Enzyme-linked immunospot assays, CD8 T-cell culture, and in vivo T-cell priming.
Interferon (IFN)-γ enzyme-linked immunospot (ELISPOT) assays were performed as previously described (17). Spots were counted using an automated ELISPOT reader system (Immunospot; CTL Analyzers, Cleveland, OH). An interluekin (IL)-10 ELISPOT assay was also used as indicated. Numbers of IFN-γ or IL-10 spots were normalized to the indicated numbers of CD8 T-cells. NOD.β2mnull.HHD mice treated every 5 weeks with peptide-SPs were primed in a rear footpad 2 days after the third treatment with a cocktail containing 20 μg each of the HLA-A2.1–restricted Ins1/2 A2–10, Ins1 B5–15, IGRP228–236, and IGRP265–273 peptides emulsified in 50 μL of complete Freund’s adjuvant. Ten days after priming, the mice were killed, the popliteal lymph nodes were isolated and dispersed by collagenase D treatment, and CD8 T-cell reactions to each individual peptide were determined by IFN-γ ELISPOT analyses. Only mice remaining nondiabetic within each treatment group were analyzed.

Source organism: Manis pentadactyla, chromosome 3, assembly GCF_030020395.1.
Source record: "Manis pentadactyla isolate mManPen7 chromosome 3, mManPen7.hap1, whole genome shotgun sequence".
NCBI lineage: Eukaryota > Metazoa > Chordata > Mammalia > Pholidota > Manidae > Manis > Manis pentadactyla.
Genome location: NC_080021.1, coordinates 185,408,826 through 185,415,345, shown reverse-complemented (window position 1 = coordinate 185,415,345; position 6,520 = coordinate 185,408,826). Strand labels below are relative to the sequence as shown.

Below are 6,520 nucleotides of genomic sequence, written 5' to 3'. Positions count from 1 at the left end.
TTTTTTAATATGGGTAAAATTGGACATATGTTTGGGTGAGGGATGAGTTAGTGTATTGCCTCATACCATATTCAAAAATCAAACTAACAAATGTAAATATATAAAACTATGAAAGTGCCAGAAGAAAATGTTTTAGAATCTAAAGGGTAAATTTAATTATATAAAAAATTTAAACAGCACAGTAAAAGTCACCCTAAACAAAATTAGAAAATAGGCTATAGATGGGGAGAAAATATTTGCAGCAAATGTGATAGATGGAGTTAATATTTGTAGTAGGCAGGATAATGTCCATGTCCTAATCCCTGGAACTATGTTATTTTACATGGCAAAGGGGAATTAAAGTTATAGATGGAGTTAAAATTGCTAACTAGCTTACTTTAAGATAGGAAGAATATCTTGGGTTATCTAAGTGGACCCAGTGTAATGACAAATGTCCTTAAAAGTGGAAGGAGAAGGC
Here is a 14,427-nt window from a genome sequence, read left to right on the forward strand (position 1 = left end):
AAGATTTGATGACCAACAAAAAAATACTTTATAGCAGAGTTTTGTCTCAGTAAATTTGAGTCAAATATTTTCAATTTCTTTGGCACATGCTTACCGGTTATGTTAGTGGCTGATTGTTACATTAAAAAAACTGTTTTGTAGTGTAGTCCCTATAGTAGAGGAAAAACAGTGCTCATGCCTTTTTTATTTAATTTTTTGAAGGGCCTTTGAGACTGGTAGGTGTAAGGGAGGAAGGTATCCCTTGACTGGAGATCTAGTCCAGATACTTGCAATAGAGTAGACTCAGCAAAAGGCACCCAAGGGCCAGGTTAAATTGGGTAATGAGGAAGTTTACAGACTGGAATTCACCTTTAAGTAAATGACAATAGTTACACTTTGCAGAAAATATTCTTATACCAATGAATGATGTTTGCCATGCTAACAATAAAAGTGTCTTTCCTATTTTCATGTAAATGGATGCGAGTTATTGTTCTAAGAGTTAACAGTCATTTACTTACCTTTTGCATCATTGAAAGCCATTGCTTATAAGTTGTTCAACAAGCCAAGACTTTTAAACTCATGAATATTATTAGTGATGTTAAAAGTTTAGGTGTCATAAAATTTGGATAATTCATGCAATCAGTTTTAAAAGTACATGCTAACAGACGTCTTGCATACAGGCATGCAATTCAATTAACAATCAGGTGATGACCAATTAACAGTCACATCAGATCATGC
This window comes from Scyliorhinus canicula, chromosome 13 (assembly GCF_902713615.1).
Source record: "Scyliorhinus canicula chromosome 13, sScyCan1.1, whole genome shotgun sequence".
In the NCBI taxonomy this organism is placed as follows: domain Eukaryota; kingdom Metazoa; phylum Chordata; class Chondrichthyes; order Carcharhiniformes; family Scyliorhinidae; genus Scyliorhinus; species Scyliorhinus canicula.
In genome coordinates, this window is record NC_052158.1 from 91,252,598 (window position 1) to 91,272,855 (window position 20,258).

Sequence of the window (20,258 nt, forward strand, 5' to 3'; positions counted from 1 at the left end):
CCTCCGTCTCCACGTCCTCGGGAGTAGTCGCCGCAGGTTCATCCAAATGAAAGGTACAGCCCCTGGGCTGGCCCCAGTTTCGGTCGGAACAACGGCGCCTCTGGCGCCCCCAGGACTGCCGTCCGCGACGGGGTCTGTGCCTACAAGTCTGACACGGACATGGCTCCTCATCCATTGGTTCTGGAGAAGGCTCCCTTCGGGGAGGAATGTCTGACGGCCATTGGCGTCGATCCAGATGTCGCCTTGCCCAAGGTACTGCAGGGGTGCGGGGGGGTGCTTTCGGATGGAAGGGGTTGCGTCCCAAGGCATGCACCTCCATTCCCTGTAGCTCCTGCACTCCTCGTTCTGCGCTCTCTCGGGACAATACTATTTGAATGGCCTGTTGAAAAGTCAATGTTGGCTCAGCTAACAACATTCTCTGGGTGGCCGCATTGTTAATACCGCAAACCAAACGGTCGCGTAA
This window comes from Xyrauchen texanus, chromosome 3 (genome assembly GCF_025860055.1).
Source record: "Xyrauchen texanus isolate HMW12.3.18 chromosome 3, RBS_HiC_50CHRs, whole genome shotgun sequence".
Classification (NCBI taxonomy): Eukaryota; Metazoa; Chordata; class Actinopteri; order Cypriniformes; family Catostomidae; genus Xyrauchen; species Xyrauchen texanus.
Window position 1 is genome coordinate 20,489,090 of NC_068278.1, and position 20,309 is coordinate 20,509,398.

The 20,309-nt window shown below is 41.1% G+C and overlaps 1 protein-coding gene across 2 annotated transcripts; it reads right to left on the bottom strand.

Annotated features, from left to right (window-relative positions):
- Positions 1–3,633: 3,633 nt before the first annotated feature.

In vitro assessment of peptide-SP effects on diabetogenic CD8 T-cells.
Splenic CD8 T-cells were enriched from NOD.β2mnull.HHD mice by the previously described magnetic bead–based negative selection approach (29) and incubated in vitro at a concentration of 5 × 105/mL with 5 × 106/mL INS- and/or IGRP-SPs. The next day, the CD8 T-cells were recovered and assessed by IFN-γ ELISPOT analyses for reactivity against HLA-A2.1–restricted INS and IGRP peptides. Irradiated (2000R) syngeneic NOD.β2mnull.HHD splenocytes were used as APCs.
Soluble peptide treatment.